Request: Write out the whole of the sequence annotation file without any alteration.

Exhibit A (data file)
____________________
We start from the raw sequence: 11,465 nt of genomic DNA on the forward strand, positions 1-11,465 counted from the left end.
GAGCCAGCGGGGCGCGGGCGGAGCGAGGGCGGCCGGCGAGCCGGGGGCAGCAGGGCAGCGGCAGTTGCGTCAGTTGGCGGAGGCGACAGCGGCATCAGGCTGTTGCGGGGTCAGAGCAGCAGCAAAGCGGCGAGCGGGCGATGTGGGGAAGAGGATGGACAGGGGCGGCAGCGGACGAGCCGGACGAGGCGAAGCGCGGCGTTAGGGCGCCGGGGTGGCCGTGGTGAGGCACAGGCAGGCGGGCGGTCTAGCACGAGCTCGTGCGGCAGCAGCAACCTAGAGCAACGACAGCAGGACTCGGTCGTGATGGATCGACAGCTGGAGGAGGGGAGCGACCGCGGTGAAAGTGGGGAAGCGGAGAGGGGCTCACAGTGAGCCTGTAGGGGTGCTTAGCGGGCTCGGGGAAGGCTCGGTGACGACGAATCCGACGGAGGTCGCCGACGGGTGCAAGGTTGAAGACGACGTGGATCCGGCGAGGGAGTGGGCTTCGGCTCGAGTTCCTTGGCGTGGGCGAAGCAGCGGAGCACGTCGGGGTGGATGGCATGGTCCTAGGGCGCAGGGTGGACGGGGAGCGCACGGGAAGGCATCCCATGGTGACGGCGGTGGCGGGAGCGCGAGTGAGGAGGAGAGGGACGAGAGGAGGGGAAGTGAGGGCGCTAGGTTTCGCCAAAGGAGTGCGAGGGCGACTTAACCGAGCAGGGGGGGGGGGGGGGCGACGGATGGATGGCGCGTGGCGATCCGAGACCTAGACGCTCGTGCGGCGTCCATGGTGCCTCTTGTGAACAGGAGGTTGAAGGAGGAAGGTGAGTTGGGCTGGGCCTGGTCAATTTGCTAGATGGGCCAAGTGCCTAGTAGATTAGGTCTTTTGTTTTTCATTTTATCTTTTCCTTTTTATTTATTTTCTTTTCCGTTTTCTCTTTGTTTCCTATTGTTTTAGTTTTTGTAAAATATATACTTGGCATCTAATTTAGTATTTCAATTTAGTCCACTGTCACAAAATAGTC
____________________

We start from the raw sequence: 11,465 nt of genomic DNA on the forward strand, positions 1-11,465 counted from the left end.
GAGCCAGCGGGGCGCGGGCGGAGCGAGGGCGGCCGGCGAGCCGGGGGCAGCAGGGCAGCGGCAGTTGCGTCAGTTGGCGGAGGCGACAGCGGCATCAGGCTGTTGCGGGGTCAGAGCAGCAGCAAAGCGGCGAGCGGGCGATGTGGGGAAGAGGATGGACAGGGGCGGCAGCGGACGAGCCGGACGAGGCGAAGCGCGGCGTTAGGGCGCCGGGGTGGCCGTGGTGAGGCACAGGCAGGCGGGCGGTCTAGCACGAGCTCGTGCGGCAGCAGCAACCTAGAGCAACGACAGCAGGACTCGGTCGTGATGGATCGACAGCTGGAGGAGGGGAGCGACCGCGGTGAAAGTGGGGAAGCGGAGAGGGGCTCACAGTGAGCCTGTAGGGGTGCTTAGCGGGCTCGGGGAAGGCTCGGTGACGACGAATCCGACGGAGGTCGCCGACGGGTGCAAGGTTGAAGACGACGTGGATCCGGCGAGGGAGTGGGCTTCGGCTCGAGTTCCTTGGCGTGGGCGAAGCAGCGGAGCACGTCGGGGTGGATGGCATGGTCCTAGGGCGCAGGGTGGACGGGGAGCGCACGGGAAGGCATCCCATGGTGACGGCGGTGGCGGGAGCGCGAGTGAGGAGGAGAGGGACGAGAGGAGGGGAAGTGAGGGCGCTAGGTTTCGCCAAAGGAGTGCGAGGGCGACTTAACCGAGCAGGGGGGGGGGGGGGGCGACGGATGGATGGCGCGTGGCGATCCGAGACCTAGACGCTCGTGCGGCGTCCATGGTGCCTCTTGTGAACAGGAGGTTGAAGGAGGAAGGTGAGTTGGGCTGGGCCTGGTCAATTTGCTAGATGGGCCAAGTGCCTAGTAGATTAGGTCTTTTGTTTTTCATTTTATCTTTTCCTTTTTATTTATTTTCTTTTCCGTTTTCTCTTTGTTTCCTATTGTTTTAGTTTTTGTAAAATATATACTTGGCATCTAATTTAGTATTTCAATTTAGTCCACTGTCACAAAATAGTC